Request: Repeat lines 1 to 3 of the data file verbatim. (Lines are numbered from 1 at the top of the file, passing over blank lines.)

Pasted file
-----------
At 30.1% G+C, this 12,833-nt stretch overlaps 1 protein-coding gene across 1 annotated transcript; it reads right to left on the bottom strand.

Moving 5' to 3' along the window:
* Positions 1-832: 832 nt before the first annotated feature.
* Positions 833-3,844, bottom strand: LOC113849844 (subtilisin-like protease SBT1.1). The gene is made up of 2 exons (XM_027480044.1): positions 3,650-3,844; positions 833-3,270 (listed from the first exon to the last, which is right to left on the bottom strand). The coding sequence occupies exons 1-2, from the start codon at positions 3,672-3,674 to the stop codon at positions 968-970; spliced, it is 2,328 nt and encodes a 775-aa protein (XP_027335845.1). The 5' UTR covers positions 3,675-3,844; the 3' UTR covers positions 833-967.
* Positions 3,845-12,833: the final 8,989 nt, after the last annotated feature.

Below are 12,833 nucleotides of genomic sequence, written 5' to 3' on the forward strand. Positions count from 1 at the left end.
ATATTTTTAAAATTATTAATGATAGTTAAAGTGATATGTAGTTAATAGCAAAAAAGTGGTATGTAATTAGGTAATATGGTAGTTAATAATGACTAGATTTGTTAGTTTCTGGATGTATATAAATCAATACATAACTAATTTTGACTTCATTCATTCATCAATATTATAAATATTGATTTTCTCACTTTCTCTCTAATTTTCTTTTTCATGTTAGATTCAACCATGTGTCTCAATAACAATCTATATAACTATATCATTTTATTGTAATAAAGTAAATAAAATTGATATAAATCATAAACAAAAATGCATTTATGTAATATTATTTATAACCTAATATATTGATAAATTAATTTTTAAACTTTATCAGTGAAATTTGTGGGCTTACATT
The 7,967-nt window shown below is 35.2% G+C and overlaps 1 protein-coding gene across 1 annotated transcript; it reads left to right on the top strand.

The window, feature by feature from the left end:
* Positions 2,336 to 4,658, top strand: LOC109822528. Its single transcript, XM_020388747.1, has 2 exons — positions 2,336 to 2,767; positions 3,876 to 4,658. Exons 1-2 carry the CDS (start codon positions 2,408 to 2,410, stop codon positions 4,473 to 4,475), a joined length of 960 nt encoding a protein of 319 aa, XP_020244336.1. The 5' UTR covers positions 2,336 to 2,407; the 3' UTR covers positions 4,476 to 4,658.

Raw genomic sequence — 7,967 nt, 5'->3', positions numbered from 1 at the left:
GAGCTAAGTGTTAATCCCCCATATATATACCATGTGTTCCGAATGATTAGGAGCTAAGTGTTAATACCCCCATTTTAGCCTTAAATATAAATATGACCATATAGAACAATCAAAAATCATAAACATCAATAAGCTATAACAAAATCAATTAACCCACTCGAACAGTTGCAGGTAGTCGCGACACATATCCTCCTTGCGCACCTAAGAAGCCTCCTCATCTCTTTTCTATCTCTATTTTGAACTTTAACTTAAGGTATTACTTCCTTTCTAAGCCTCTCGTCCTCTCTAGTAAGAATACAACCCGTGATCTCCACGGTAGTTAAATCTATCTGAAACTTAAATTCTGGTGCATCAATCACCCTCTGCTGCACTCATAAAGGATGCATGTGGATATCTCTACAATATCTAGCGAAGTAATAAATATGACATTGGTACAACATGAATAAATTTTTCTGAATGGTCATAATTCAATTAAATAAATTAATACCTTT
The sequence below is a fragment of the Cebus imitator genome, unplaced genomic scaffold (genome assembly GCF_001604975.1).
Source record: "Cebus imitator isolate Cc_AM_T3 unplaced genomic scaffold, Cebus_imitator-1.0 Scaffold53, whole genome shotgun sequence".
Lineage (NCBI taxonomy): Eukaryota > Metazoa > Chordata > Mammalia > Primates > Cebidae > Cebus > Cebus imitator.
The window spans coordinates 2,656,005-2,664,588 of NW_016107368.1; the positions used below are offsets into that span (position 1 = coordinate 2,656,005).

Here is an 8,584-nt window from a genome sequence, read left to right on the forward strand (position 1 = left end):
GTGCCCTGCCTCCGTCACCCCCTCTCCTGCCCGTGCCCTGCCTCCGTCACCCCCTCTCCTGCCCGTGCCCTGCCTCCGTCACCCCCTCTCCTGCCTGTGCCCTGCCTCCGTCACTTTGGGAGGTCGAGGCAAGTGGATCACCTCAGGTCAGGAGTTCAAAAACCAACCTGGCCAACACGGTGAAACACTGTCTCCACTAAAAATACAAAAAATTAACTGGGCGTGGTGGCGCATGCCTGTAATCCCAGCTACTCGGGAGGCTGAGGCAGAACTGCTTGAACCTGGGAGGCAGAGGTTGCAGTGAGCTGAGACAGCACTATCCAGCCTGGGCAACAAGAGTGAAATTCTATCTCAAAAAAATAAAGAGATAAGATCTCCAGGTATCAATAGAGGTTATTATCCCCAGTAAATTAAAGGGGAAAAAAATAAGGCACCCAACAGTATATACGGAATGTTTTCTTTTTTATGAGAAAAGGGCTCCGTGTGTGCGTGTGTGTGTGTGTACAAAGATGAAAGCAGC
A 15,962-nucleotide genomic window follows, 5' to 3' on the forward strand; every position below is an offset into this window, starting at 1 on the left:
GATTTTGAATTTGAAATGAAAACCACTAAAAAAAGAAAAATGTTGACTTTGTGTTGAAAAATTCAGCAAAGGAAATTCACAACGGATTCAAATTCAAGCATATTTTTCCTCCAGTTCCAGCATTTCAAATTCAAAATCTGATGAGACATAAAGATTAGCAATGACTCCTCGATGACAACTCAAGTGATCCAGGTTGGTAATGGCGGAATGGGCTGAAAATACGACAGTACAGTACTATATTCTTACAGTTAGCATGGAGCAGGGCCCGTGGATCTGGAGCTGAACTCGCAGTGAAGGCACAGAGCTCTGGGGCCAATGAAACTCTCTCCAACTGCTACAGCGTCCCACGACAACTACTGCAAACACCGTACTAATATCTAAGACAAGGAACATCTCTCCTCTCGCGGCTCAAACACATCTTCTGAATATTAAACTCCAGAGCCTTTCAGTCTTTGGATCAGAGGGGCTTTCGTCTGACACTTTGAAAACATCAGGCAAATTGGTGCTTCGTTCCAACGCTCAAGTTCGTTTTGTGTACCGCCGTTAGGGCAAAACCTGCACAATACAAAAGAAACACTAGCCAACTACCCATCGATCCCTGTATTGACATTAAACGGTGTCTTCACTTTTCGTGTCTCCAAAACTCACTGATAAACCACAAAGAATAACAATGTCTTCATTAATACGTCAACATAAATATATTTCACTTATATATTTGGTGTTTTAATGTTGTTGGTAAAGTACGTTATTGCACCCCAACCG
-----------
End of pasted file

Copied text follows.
At 30.1% G+C, this 12,833-nt stretch overlaps 1 protein-coding gene across 1 annotated transcript; it reads right to left on the bottom strand.

Moving 5' to 3' along the window:
* Positions 1-832: 832 nt before the first annotated feature.